English always wish to use this skill as well as they can. Speaking English fluently is
the key that enables people to communicate with foreigners easily, accept the advance
of technology and get success in their jobs. Especially, in the era of globalization,
English oral proficiency has become much more necessary than ever as it is used in
every domain of the world. In Vietnam, English is one of compulsory subjects from
primary to tertiary education and speaking English has been taught for years with the
hope to help students communicate by this language successfully.
However, it is a fact that while many students study English grammar very
well, they cannot master it just because they get difficulties in their speaking. This
problem is really clear at Nguyen Hue high school where students have to face a
number of obstacles. First, geographical and economic conditions have led to limited
educational environment. Some students even do not have sufficient time and
materials to learn. In addition, the traditional approach and examination format
focusing on grammar and vocabulary appear to demotivate students. Most of the
English lesson time is spent on teaching and learning structures and new worlds,
students do not have much opportunity to practice speaking and eventually lose their
interest in learning speaking.
After two years working with mountainous students in English lessons, the
researcher found that more than a half of them have problem with the speaking skill.
They feel difficult to express their ideas and it often takes them long time to make
sentences or speak out the ideas despite the fact that they know the words and
structures. Moreover, their ability of language production is limited, they are not
productive and creative enough in English speaking skill. In many students’ opinion,
learning by heart dialogues and practicing repetition of drills are enough in speaking
classes. Though some techniques have been applied to raise their interests and
improve their oral skill, the results seem not to be acceptable. Students still find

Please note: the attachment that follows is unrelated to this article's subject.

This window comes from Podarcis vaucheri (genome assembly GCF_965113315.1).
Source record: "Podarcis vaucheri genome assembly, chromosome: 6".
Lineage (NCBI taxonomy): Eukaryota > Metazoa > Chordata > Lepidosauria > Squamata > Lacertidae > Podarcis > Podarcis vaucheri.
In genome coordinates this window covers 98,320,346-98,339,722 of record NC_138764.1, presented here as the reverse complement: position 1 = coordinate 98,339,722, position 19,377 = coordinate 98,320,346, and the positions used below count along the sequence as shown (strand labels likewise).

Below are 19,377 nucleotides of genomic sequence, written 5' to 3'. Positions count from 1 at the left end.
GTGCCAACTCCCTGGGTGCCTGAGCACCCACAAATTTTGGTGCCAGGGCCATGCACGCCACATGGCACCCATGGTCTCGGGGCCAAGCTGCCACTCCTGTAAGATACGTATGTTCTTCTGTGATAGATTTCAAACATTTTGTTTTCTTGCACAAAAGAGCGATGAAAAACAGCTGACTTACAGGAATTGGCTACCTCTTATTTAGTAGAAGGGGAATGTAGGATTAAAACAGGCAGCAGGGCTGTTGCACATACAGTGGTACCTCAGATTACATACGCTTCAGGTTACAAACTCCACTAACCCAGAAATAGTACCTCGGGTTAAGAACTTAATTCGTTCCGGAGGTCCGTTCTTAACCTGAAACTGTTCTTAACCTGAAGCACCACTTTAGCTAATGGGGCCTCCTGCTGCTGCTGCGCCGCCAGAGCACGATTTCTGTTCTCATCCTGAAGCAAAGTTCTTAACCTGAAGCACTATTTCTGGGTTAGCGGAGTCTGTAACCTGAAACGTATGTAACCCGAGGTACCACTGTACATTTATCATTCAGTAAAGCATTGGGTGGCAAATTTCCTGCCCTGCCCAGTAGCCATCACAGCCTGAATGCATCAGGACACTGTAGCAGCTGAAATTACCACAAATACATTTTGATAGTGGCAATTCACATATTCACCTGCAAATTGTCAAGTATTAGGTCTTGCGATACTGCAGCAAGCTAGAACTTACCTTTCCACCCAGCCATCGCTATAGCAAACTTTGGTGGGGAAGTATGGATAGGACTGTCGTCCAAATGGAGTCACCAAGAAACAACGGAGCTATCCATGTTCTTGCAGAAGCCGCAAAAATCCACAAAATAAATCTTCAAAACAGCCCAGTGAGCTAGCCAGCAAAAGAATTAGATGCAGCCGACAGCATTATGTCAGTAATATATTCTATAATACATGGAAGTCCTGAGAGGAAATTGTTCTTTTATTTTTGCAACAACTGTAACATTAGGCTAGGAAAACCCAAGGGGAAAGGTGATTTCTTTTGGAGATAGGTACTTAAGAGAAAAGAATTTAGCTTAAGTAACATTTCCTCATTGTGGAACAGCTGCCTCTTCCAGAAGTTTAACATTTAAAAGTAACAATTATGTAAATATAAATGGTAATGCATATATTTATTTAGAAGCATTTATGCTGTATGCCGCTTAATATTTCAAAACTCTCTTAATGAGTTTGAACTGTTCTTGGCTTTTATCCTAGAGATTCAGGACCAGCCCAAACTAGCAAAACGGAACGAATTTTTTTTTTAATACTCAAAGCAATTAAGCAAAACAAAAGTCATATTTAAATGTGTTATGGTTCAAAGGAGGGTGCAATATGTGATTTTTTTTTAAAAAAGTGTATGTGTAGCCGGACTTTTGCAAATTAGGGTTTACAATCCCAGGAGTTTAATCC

speaking challenging and they are not confident enough to communicate in English.
Those reasons have driven the researcher to carry out the present study to apply
1


and evaluate the impacts of language games on speaking classes. With the title “The
Effects of Using Language Games on Speaking Ability of Students at Nguyen Hue
High School”, the paper is expected to be beneficial to teachers, students and those
who want to improve learners’ speaking skill.
1.2. Aims of the study
The principal purpose of the study is to help Vietnamese leaners improve their
English speaking skill, particularly those in mountainous areas by implementing
language games in speaking classes. In details, the study intends to investigate the
effects of using language games on students’ speaking and to gain understanding of
the students’ opinion and attitudes towards this technique.
Therefore, the research aims at answering two questions:
1. To what extent do language games affect the students’ English speaking
ability?
2. What are the students’ attitudes towards language games in their
English speaking classes?
1.3. Scope of the study
The research focuses on studying how using language games affects speaking
ability of 11th grade students at Nguyen Hue high school and how they evaluate
language games in their classes.
1.4. Significance of the study
The current study is believed to make important contributions in some ways.
First of all, the research results would help teachers and educators of English to
recognize how language games affect their speaking classes and then adjust their
teaching so as to meet the students’ needs. It can also provide teachers with possible
suggestions to improve the use of games in their classrooms. Second, through the
games in the classes, it is hoped that students will be more interested in learning
speaking and become more confident when communicating in English.
1.5. Outline of the thesis
As required, the paper will have such main parts as follows:
Chapter I: INTRODUCTION, presents statement of the problem and
rationale for the study, aims, scope, significance, and outline of the study.
2


Chapter II: LITERATURE REVIEW, clarifies theoretical background and
related studies relevant for the research.
Chapter III: RESEARCH METHODOLOGY, elicits information related
to research questions, research methods, data collection, data procedure, coding
scheme, and data analysis.
Chapter IV: FINDINGS AND DISCUSSION is the main part of the study
and will be divided into two subsections, correspondent to two research questions.
First, the extent to which language games influence students’ speaking ability is
reported. Subsequently, students’ attitudes towards the use of this strategy are
displayed.
Chapter V: CONCLUSION, summarizes essential findings, provides some
linguistic and pedagogical implications, and gives suggestions for further studies.
Besides, there should be REFERENCES and APPENDICES if any at the
end of the research.

3


Chapter II: LITERATURE REVIEW
This chapter is to present an overview of the theoretical background, which